Today is the last of the 2022 Turkish Masters qualifiers and I will look at the outcome tomorrow. Ronnie won’t be there. Jason Ferguson as head of WPBSA is disappointed by his decision, but accepts it.
Here is a piece by Eurosport explaining both side’s point of view:
‘DISAPPOINTED’ – RONNIE O’SULLIVAN’S TURKISH MASTERS SNUB FAILS TO BRING DELIGHT TO SNOOKER CHIEFS
Ronnie O’Sullivan’s decision to opt out of playing in the inaugural Turkish Masters next month could cost him more money than the appearance fee he was demanding to play in Antalya, according to WPBSA chairman Jason Ferguson. Ferguson has described O’Sullivan’s decision as “disappointing”.
Ronnie O’Sullivan has missed out on the opportunity to cash in by opting out of snooker’s inaugural Turkish Masters in a dispute over appearance money, according to the World Professional Billiards and Snooker Association chairman (WPBSA) Jason Ferguson.
The world No. 2 has decided against travelling to the salubrious five-star Nirvana Cosmopolitan Hotel in Antalya next month because he was not offered any extra financial incentive by tournament promoters to participate.
The £500,000 Turkish Masters runs between March 7-13 and is live on Eurosport with a £100,000 winner’s cheque, but that has not been enough to tempt the sport’s biggest draw to board a plane in his 30th year as a professional.
O’Sullivan is the only player in the world’s top 16 to give the event a miss, much to the chagrin of organisers, with former world No. 28 Ferguson lamenting the short-sightedness of the thought process.
“Of course I am disappointed he did not enter and won’t be there. I know Ronnie has a huge number of fans in Turkey,” Ferguson said in an interview with the Sportsman. “And it is disappointing for them that they won’t see him.
“That said, they will be overjoyed with the rest of the players who make the trip, apart from that the entries were amazing – 15 of the top 16.
It sounds a far cry from O’Sullivan’s experience of the 2018 English Open at the K2 Leisure centre in Crawley when he said: “They put me by some toilet and I had to stand there for four or five minutes and all I could smell was urine.
“It was really quite off-putting, no-one wants to be subject to smelling urine.
YOU HAVE TO GO THROUGH THE MAIN FOYER – YOU DON’T WANT TO BE TRAIPSING THROUGH FAMILIES GOING SWIMMING WITH KIDS WITH SNORKELS AND FLIP-FLOPS ON AND YOU’RE ABOUT TO PLAY A MATCH OR TO DO A PRESS CONFERENCE.
Ferguson is adamant the sport has worked hard to improve conditions for the World Snooker Tour and said: “Ronnie has in the past said he doesn’t want to play in leisure centres and wants better venues – this is exactly that.
SO WE HAVE UPPED OUR GAME CONSIDERABLY AND GONE OUT TO PUT SOMETHING WORLD-CLASS ON, AND IT IS DISAPPOINTING HE WON’T BE THERE. I AM LED TO BELIEVE IT HAS GENERATED QUITE A BIT OF COMMENT IN TURKEY ON SOCIAL MEDIA THAT HE IS NOT LEADING THE CHARGE AS A HUGE STAR IN THE SPORT.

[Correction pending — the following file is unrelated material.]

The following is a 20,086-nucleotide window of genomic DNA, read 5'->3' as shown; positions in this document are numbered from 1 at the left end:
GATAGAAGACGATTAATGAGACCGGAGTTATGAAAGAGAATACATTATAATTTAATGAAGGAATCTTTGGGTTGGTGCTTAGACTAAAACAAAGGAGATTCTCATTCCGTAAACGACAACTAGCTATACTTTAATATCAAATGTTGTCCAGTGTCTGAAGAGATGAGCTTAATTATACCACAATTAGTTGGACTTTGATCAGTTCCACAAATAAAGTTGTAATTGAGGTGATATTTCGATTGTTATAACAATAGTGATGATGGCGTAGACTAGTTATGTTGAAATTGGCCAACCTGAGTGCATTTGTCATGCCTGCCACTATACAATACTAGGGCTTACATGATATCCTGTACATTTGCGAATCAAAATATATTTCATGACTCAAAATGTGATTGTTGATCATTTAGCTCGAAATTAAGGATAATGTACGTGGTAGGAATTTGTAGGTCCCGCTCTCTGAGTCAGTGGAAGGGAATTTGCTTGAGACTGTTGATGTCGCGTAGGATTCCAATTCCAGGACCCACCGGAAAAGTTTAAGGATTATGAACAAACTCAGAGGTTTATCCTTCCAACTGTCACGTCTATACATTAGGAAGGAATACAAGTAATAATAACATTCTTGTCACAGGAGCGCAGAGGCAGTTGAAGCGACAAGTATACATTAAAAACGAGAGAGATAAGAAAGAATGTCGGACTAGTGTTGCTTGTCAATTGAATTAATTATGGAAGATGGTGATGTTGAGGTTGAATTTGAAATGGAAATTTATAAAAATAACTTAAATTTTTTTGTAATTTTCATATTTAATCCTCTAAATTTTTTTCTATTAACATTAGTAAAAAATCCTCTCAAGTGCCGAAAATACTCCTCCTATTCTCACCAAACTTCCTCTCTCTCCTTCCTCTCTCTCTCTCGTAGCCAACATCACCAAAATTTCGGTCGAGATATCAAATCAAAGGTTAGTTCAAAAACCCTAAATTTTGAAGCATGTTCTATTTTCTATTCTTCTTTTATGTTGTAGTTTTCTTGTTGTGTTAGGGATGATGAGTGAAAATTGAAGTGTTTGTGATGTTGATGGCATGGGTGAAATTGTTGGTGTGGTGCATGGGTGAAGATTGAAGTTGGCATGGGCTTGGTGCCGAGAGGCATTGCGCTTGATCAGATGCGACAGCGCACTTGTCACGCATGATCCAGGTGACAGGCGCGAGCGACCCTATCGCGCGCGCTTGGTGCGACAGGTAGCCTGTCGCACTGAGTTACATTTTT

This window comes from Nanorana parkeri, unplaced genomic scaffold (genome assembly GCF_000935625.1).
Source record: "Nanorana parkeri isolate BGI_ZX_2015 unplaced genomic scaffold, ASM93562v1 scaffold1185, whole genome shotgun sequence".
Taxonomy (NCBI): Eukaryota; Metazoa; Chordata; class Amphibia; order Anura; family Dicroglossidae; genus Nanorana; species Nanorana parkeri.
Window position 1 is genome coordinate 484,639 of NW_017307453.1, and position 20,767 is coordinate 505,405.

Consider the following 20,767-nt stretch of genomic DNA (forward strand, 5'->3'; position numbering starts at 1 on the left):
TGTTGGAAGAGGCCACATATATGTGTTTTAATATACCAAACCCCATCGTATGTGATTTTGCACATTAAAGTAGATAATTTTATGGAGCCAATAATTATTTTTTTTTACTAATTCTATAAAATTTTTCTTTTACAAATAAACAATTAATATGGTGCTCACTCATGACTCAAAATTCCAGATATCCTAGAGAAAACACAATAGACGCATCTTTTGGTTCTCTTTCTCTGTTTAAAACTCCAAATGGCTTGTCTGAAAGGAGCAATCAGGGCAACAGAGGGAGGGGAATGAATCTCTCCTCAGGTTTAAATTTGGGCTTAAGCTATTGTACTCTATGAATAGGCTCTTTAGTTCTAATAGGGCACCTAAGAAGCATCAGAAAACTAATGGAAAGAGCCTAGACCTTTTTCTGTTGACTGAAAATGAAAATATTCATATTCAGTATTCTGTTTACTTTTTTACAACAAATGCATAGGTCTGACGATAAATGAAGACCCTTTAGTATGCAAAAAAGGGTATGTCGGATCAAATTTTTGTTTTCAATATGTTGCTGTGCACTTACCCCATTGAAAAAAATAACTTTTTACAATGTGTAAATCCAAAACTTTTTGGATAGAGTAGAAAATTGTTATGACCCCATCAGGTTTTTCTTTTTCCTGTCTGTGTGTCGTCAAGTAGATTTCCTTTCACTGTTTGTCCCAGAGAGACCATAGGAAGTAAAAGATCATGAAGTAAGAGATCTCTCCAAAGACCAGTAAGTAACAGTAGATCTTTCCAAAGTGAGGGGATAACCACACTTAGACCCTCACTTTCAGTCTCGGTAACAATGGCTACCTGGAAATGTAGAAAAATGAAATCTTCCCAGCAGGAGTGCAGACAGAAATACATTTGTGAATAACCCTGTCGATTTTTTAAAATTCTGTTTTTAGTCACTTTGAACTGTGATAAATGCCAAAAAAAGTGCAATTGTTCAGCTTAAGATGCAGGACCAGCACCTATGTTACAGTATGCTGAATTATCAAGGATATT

“If every top player did the same we might not have any of them there – but they wouldn’t, that’s the point. Top players love winning and competing – as does Ronnie, to be fair. We have some terrific players and people in snooker who give back, and I don’t struggle with the rest of the membership asking for five minutes here or 10 minutes there.
“But Ronnie is different, it is an individual sport and he has got his own agenda. From the governing bodies it has to be a level playing field, so we will never and cannot offer extra money.
“We can’t force people to play, all we can do is provide the opportunities for all from world No. 1 down to the kid that first walks in to a club.
“Ironically something Ronnie may not be aware of is how huge potentially that market and fan base is in Turkey.
“It is a big country with huge companies and I think he has missed out passing up the chance to go.
THE NUMBERS HE WAS ASKING FOR MIGHT HAVE PROVED PENNIES FINANCIALLY IN COMPARISON TO WHAT HE COULD HAVE GOT WHILE OUT THERE. WE’LL NEVER KNOW NOW.
O’Sullivan will return to snooker’s coveted No. 1 spot if he can claim the Players Championship title and a £125,000 top prize in Wolverhampton next week.
The sport’s GOAT earned appearance money from travelling to China in the pre-pandemic past, but has defended his decision to miss the season’s 13th ranking event
“I don’t really have any regrets about not being involved in the Turkish Masters and playing in the qualifiers,” said O’Sullivan, during his 38th ranking title success at the World Grand Prix in December.
A FIVE-STAR HOTEL ON THE BEACH ISN’T GOING TO ENTICE ME TO GET MY CUE OUT OF MY CASE AND ENTER A TOURNAMENT. I COULD PROBABLY GO ANYWHERE IN THE WORLD AND EXPERIENCE THAT – AND NOT HAVE TO BE SURROUNDED BY LOADS OF SNOOKER PLAYERS AND OFFICIALS!
“I could go to Hawaii or Dubai and get invited out there and have equally a great time. It is all about the value for my time and commercial decisions now. I am going to play 10 tournaments a season, because that is what I am contracted to do for my sponsors. I don’t have to play more.
“And if promoters want me to play in their events, then they’ll have to get on the phone and we can come to some sort of arrangement. If not I have got enough work on and enough things to do to keep myself busy. It is a business for me, and I thank World Snooker Tour for that because they have shown it is a business.